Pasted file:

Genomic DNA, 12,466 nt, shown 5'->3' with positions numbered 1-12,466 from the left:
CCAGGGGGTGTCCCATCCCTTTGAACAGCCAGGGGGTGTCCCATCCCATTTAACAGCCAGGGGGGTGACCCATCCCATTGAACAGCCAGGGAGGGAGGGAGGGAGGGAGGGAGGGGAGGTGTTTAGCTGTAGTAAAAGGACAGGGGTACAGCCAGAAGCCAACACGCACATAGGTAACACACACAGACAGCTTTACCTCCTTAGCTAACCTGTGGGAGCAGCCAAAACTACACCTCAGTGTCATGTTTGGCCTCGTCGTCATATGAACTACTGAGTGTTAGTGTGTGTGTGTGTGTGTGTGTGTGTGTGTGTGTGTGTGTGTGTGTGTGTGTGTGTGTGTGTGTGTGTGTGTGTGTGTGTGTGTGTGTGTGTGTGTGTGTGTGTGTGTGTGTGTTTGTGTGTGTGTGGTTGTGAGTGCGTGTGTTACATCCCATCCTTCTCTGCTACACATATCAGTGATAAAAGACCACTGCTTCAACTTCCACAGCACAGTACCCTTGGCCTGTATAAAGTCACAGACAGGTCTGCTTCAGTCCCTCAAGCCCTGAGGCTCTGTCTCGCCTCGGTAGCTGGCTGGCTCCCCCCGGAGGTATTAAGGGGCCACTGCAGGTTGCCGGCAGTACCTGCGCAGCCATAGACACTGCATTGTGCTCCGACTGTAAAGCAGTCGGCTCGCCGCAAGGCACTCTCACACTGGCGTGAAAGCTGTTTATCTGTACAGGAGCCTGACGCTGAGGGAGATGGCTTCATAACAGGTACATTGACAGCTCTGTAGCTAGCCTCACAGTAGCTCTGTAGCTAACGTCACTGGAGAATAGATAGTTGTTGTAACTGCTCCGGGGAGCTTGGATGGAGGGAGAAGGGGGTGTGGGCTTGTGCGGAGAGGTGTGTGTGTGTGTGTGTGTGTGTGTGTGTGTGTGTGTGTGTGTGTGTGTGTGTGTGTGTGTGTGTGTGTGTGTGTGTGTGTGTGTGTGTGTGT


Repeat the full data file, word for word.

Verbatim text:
Genomic DNA, 12,466 nt, shown 5'->3' with positions numbered 1-12,466 from the left:
CCAGGGGGTGTCCCATCCCTTTGAACAGCCAGGGGGTGTCCCATCCCATTTAACAGCCAGGGGGGTGACCCATCCCATTGAACAGCCAGGGAGGGAGGGAGGGAGGGAGGGAGGGGAGGTGTTTAGCTGTAGTAAAAGGACAGGGGTACAGCCAGAAGCCAACACGCACATAGGTAACACACACAGACAGCTTTACCTCCTTAGCTAACCTGTGGGAGCAGCCAAAACTACACCTCAGTGTCATGTTTGGCCTCGTCGTCATATGAACTACTGAGTGTTAGTGTGTGTGTGTGTGTGTGTGTGTGTGTGTGTGTGTGTGTGTGTGTGTGTGTGTGTGTGTGTGTGTGTGTGTGTGTGTGTGTGTGTGTGTGTGTGTGTGTGTGTGTGTGTGTGTTTGTGTGTGTGTGGTTGTGAGTGCGTGTGTTACATCCCATCCTTCTCTGCTACACATATCAGTGATAAAAGACCACTGCTTCAACTTCCACAGCACAGTACCCTTGGCCTGTATAAAGTCACAGACAGGTCTGCTTCAGTCCCTCAAGCCCTGAGGCTCTGTCTCGCCTCGGTAGCTGGCTGGCTCCCCCCGGAGGTATTAAGGGGCCACTGCAGGTTGCCGGCAGTACCTGCGCAGCCATAGACACTGCATTGTGCTCCGACTGTAAAGCAGTCGGCTCGCCGCAAGGCACTCTCACACTGGCGTGAAAGCTGTTTATCTGTACAGGAGCCTGACGCTGAGGGAGATGGCTTCATAACAGGTACATTGACAGCTCTGTAGCTAGCCTCACAGTAGCTCTGTAGCTAACGTCACTGGAGAATAGATAGTTGTTGTAACTGCTCCGGGGAGCTTGGATGGAGGGAGAAGGGGGTGTGGGCTTGTGCGGAGAGGTGTGTGTGTGTGTGTGTGTGTGTGTGTGTGTGTGTGTGTGTGTGTGTGTGTGTGTGTGTGTGTGTGTGTGTGTGTGTGTGTGTGTGTGTGTGT